Almost there! Less than 100 games needed to reach our MobyGoal of 1,500 documented arcade titles!

The Temple of Elemental Evil: A Classic Greyhawk Adventure (Windows)

Published by
Developed by
Released
Platform
74
MobyRank
100 point score based on reviews from various critics.
3.4
MobyScore
5 point score based on user ratings.
Written by  :  tbuteler (3026)
Written on  :  Jan 10, 2004
Rating  :  2.29 Stars2.29 Stars2.29 Stars2.29 Stars2.29 Stars

0 out of 1 people found this review helpful

write a review of this game
read more reviews by tbuteler
read more reviews for this game

Summary

Design and code flaws ruin yet another Troika RPG

The Good

The graphics are quite nicely rendered, and very colorful. The idea of mixing rendered backgrounds for jaw-dropping scenes with 3D animated character models for life-like animations is very well implemented.

The game also has the advantange of being licensed from the AD&D 3rd Edition rules, which are well designed and balanced, and make for great hardcore role-playing. Some conversion ideas are also well implemented, like the ability to use skills during conversation (for persuasion, i.e.) and the different storylines for different alignments.

The Bad

Aside from the endless and shameful bugs, and the fact that performance is really bad most of the time, the design also seems rushed out of the door.

The game simply lacks polish and variety. While the alignment storylines could make for excellent replayability, it is so vaguely implemented that it practically makes no difference in the progression of the game. The main story in itself is vaguely implemented, and makes you feel like the game was made for someone who already knows the pen-and-paper TOEE module, which is absurd. You can play almost the entire game without even having a clue what you're supposed to be doing, which is good for open-ended games like The Elder Scrolls series, but utterly absurd in this overly linear RPG.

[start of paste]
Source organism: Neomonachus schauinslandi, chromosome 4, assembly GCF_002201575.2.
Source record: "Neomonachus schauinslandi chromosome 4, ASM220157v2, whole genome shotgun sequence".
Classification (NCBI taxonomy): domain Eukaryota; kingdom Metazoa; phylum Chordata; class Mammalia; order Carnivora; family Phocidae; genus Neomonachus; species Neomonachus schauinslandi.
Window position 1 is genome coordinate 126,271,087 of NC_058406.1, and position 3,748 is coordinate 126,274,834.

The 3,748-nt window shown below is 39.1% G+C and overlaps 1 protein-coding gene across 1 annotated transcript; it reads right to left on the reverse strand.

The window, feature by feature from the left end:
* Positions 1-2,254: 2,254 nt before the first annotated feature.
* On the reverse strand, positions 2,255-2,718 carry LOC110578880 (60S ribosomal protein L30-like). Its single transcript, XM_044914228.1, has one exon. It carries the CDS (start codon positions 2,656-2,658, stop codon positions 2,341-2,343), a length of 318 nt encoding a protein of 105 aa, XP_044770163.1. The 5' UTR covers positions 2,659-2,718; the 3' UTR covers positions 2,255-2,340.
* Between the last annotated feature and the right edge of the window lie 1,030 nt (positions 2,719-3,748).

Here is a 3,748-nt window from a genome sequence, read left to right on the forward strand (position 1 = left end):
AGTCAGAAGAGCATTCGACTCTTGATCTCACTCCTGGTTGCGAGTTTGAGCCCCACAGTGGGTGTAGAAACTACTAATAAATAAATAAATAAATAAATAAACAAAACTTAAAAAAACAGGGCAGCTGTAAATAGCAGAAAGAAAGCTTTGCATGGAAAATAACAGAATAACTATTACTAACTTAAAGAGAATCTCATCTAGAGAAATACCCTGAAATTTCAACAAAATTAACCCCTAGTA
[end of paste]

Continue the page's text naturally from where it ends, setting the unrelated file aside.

Variety is lacking both in weapons and items as it is on locales. The idea of spending an entire module in a temple might be good for pen-and-paper, but in computer games it simply wears out too quickly.

In the end, the game strikes out to me as a pityful attempt to copy design elements from Bioware's Neverwinter Night series, but falling ridiculously short.

Frankly, after having played Arcanum and being a bit disappointed (again both in code and design) I expected Troika to make up for those mistakes. Instead, it delivered a much inferior game, leaving little hope for future endeavors.

The Bottom Line

A below average RPG, interesting only to nostalgic Greyhawk pen-and-paper players. Go play Neverwinter Nights instead.